U.S. Government Presence Grows in Second Life Online World

By Cheryl Pellerin
USINFO Staff Writer

Washington – Since early 2007, more than 6 million virtual residents of the online world called Second Life have had new neighbors – a handful of U.S. government agencies that are exploring possibilities for education, collaboration and outreach in the popular real-time multiverse.

Agencies that have facilities of varying complexity and interaction in Second Life include the National Oceanic and Atmospheric Administration (NOAA), NASA, the National Institutes of Health and its National Library of Medicine (NLM), the Centers for Disease Control and Prevention (CDC) and the U.S. House of Representatives.

The Department of Homeland Security, the National Science Foundation and many other U.S. agencies also have representatives in this virtual world who attend regular “in-world” meetings of government representatives to discuss Second Life and how best to work with its features.

With virtual residents from more than 100 real-life countries, Second Life is a good place to reach people with a range of messages – about health, science, disaster preparedness, education, current issues and more.

“Second Life provides a new medium, a new ability to communicate with citizens and customers,” said NOAA information technology specialist Eric Hackathorn during a May 4 interview at the NOAA facility in Second Life.

In Second Life, Hackathorn said, “people have the ability to communicate directly with NOAA in a two-way conversation ... behind the corporate firewall. To me, it’s the price of doing business in the 21st century.”


Second Life opened in 2003, created by Linden Lab, a San Francisco-based company founded in 1999 by Philip Rosedale, to create a new form of shared experience.

Its residents own and build the world’s digital infrastructure, including homes, vehicles, nightclubs, stores, landscapes, clothing, games, islands, schools, companies, government organizations, libraries and more.

Anyone can sign up for a free membership by registering with Second Life and creating an avatar – a member’s persona in the virtual world. This virtual world, says Linden Lab, teems with people, entertainment, experiences and opportunity.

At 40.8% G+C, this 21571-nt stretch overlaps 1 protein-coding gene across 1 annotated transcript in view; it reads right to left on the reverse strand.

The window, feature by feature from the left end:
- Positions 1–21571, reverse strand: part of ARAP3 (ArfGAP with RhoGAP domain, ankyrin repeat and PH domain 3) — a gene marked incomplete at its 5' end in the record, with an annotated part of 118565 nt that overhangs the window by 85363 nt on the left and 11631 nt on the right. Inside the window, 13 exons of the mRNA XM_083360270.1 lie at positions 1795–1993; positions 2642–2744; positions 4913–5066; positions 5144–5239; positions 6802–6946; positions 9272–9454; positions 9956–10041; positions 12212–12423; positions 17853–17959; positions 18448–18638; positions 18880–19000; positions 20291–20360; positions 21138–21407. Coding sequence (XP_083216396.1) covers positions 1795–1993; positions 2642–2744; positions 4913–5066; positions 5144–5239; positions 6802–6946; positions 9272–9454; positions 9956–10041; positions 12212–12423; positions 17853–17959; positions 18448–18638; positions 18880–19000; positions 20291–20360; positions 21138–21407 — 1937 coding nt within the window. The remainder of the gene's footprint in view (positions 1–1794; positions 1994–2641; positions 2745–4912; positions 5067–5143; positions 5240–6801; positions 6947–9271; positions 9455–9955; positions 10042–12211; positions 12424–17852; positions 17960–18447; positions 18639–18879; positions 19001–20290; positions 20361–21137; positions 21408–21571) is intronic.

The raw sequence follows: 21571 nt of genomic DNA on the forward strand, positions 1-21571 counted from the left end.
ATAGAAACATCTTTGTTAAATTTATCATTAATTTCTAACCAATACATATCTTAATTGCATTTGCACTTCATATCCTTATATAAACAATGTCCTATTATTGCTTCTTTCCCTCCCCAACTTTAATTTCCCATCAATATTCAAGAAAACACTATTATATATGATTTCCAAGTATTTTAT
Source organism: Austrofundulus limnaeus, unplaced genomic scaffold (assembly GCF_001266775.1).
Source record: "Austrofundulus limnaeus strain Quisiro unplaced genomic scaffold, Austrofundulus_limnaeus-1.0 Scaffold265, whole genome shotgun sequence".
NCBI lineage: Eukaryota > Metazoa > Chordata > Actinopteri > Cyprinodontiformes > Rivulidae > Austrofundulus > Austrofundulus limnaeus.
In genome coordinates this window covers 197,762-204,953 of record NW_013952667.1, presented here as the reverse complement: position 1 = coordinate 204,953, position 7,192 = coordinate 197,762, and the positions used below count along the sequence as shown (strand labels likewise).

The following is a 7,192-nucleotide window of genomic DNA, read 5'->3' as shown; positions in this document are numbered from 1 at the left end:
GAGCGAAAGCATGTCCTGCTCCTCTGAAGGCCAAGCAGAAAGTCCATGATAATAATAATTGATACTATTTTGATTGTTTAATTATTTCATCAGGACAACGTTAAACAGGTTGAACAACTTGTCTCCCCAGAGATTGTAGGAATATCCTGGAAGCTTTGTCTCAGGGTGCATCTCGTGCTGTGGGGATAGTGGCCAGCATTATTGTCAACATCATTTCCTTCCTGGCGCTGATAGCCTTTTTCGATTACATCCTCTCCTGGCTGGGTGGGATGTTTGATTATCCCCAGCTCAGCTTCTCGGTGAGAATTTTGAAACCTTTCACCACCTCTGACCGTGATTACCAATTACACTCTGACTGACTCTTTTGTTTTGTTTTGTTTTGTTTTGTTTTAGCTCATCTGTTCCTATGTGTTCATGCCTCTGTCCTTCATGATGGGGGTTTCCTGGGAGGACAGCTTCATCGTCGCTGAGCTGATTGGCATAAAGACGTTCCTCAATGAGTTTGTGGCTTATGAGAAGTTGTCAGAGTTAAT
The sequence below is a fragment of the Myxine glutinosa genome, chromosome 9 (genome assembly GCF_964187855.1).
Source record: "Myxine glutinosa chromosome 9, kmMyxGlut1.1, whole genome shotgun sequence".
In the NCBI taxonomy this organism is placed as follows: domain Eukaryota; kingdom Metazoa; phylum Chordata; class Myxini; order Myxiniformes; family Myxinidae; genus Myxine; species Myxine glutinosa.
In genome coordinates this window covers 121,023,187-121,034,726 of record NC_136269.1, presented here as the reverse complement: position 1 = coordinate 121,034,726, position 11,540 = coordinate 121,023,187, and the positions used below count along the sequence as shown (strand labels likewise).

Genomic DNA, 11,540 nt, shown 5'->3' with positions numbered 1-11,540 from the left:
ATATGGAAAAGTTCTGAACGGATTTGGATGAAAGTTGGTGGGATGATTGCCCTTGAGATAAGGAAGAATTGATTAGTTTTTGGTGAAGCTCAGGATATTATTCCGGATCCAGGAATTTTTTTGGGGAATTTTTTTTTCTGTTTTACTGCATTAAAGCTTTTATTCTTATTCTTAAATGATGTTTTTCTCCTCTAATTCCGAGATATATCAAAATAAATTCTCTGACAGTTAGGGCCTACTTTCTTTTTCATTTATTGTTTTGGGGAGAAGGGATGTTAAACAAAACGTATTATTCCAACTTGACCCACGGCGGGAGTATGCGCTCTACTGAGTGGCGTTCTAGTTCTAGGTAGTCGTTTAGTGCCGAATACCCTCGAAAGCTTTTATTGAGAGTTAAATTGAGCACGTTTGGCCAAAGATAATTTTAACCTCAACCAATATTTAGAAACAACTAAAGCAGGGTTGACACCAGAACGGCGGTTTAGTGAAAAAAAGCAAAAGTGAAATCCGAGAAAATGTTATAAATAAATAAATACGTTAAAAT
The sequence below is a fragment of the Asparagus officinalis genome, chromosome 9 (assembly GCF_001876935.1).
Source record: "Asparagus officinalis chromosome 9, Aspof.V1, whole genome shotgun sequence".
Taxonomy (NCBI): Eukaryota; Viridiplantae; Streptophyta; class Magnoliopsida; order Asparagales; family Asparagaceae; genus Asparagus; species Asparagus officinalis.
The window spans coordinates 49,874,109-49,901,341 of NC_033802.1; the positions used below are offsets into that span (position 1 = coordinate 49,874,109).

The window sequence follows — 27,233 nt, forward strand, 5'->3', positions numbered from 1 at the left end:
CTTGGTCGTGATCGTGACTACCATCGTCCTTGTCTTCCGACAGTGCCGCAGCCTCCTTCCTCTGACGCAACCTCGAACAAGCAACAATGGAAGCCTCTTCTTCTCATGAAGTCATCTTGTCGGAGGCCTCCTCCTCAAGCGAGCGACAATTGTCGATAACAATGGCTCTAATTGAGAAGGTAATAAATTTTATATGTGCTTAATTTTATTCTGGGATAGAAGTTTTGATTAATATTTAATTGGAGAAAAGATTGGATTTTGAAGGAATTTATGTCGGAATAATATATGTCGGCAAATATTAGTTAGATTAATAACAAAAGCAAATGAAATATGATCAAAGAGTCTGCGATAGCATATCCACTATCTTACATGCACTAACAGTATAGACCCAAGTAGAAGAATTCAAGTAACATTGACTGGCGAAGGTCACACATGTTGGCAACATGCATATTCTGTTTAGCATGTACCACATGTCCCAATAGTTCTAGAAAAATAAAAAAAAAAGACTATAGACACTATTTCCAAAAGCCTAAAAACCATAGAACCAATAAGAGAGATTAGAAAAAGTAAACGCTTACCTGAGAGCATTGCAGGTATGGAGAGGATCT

It even has an economy based on Linden dollars – about 265 Lindens to the U.S. dollar. Millions of Linden dollars change hands every month for resident-created goods and services, and can be bought and sold on LindeX, Second Life's official Linden dollar exchange.


Of all the U.S. government agencies in Second Life, NOAA has the most complex facility so far. On its own island, called Meteora, visitors can experience a hurricane on the wing of a research aircraft, rise through the atmosphere clinging to a weather balloon, stand on a beach during a tsunami, or ride underwater on a NOAA submersible.

NOAA’s Earth System Research Laboratory developed the site by holding a competition among Second Life design companies and letting Second Life residents help choose the winner.

“Right now we have an island that has a smattering of NOAA’s research,” Hackathorn said, “but NOAA does so much more. Incorporating those activities will take a heck of a lot more land. Ultimately, I’d like to see a NOAA continent.”

Not far from Meteora is Health Info Island, a medical library and virtual hospital initially funded with a $40,000 National Library of Medicine (NLM) grant to a group called Library Alliance in Illinois to provide consumer health information services in virtual worlds.

There are three buildings on the island, said NLM technical information specialist Laura Bartlett, a consumer health library, a medical library and a health and wellness center. Over time, the project will provide training programs, outreach to virtual medical communities, consumer health resources and one-on-one support to Second Life residents.


Another NLM division, the Office of Outreach and Special Populations in the Division of Specialized Information Services, is exploring Second Life as a way to improve access to high-quality, accurate health information in underserved and special populations.

“Second Life and many [similar] tools are becoming very popular,” said Victor Cid, senior computer scientist in the Office of Outreach and Special Populations, “and we believe it is very important to start exploring these tools as means to disseminate information, reach people and collaborate.”

Some government agencies, like CDC, have basic facilities so far that offer two-dimensional information and little interactivity. Others, like the Department of Homeland Security, do not yet have permanent spaces in Second Life but are making use of the digital world.

Jean-Paul Boucher is a contractor with SRA International Inc., a company doing several Second Life projects for government agencies. His avatar wears a shirt with a Homeland Security logo.

Homeland Security, he said, “is holding a virtual conference the first week in June in the auditorium on NOAA’s island for first responders and academics from around the United States.” Such collaboration, Boucher added, is one of the great values of Second Life.

“It’s a tremendously powerful tool set that eliminates the time and space boundaries that normally hold people back from collaborating with each other,” he said. “We see that as another primary focus for the government.”

Additional information about Second Life is available on the virtual world’s Web site.

More information about NOAA’s virtual world is available at the NOAA Web site.